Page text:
John Wick ★★★

2017 movie viewings, #109. As a 48-year-old who tries to eliminate as much empty pop culture from his life as he can, I have to admit that most movies designed specifically for twentysomething audiences tend to just escape my attention altogether anymore, unless: 1) that studio has spent such an obscene amount of money on promoting it that I literally can't get away from its existence (see: every fucking superhero movie ever made); or 2) that movie ends up getting a lot of praise from my younger friends here at Letterboxd, at which point I tend to actually watch it and it tends to actually be good. (See for example the spate of unusually well-done low-budget horror movies in recent years, such as It Follows, Green Room, Don't Breathe, Get Out, etc., all of which I enjoyed immensely.)

It's under such circumstances that John Wick came to my attention this year, which to be clear only happened because of its sequel, John Wick: Chapter 2, which got a ton of writeups at Letterboxd that all seemed to basically say, "This was okay, but doesn't hold a candle to part one, which is still one of my favorite action movies of all time," which was just enough to convince me to download a torrented copy one Saturday night when I was tired of all the smart character dramas I had recently been watching, and was in the mood for something empty and fun that I could consume with pizza and beer. And yeah, that's exactly what I got with John Wick, which I didn't exactly love but could acknowledge that I would've liked a lot more if I had seen it at the age of 22, preferably with a group of friends at a theater on a Friday night after which we would head to a bar to continue our night out.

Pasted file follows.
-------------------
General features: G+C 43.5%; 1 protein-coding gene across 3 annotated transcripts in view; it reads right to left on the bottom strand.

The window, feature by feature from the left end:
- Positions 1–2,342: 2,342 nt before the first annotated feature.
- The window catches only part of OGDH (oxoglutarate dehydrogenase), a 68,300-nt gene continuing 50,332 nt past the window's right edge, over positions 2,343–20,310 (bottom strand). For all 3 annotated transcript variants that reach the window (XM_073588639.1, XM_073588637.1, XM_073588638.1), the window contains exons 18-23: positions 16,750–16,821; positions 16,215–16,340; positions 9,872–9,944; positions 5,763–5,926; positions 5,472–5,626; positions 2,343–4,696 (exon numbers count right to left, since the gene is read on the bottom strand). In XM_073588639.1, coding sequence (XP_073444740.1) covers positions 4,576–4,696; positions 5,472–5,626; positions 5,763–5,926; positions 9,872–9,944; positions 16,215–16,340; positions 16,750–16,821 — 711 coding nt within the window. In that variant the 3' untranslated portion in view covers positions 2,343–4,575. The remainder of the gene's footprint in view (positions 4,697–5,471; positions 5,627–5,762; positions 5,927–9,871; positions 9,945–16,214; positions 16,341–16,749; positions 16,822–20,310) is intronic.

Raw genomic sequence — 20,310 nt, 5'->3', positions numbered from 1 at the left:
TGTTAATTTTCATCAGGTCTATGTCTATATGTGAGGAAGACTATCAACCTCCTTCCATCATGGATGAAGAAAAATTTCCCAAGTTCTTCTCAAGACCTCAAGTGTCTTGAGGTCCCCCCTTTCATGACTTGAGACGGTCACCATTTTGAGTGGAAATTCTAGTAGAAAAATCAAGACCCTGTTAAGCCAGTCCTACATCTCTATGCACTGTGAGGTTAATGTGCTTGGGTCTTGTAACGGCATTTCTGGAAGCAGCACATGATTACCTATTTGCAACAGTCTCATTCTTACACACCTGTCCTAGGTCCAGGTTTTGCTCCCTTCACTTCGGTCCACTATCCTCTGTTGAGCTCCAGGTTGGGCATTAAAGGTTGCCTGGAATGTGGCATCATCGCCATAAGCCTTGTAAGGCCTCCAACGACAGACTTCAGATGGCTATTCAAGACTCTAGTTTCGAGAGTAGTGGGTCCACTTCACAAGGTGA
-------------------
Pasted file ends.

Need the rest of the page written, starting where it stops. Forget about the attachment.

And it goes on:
To tell the truth, this would've been a whole lot better if the producers had stuck to screenwriter Derek Kolstad's original concept of making Wick in his sixties, and I could easily see someone like Ed Harris dominating this role in that kind of situation and making it a film that would go down better with audience members of all ages. But instead, the filmmakers strangely left all the rest of the details in place, including Wick's friends all being in their sixties themselves, but cast Keanu Reeves in the main part, who although is technically old enough in real life to pull this off (he's 53 this year, if you can believe that shit), actually looks perpetually 31 in this movie, which makes it bizarre and implausible every time one of his 65-year-old friends reminisces with him about their decades-old careers. That throws a wrench into the movie's very premise itself (essentially, that Wick has been retired for years, just to go on one last murderous rampage after a random group of young Russian thugs decide to steal his '70s Mustang and kill his dog for kicks); and once the premise is discounted, the only thing left is a couple of hours of very prettily shot car chases and gun battles, which in late middle-age just doesn't do it for me anymore the way it used to in my early twenties.

I'm glad to have my younger friends here at Letterboxd around, to alert me to unusually well-done genre B-pics that would normally escape my attention; but that unfortunately doesn't work out 100 percent of the time, which John Wick is a perfect example of, a movie that can only be loved by testosterone-filled young males who also think nothing of going clubbing until three in the morning and then playing a game of touch football with their buddies the next day. As a wise man once said back in my own youth, "I'm getting too old for this shit," which leaves movies like this one lacking in my particular eyes.

UPDATE: Data to back up what I'm talking about -- out of the 109 friends of mine at Letterboxd who have already logged reviews of John Wick, 101 of them are males.

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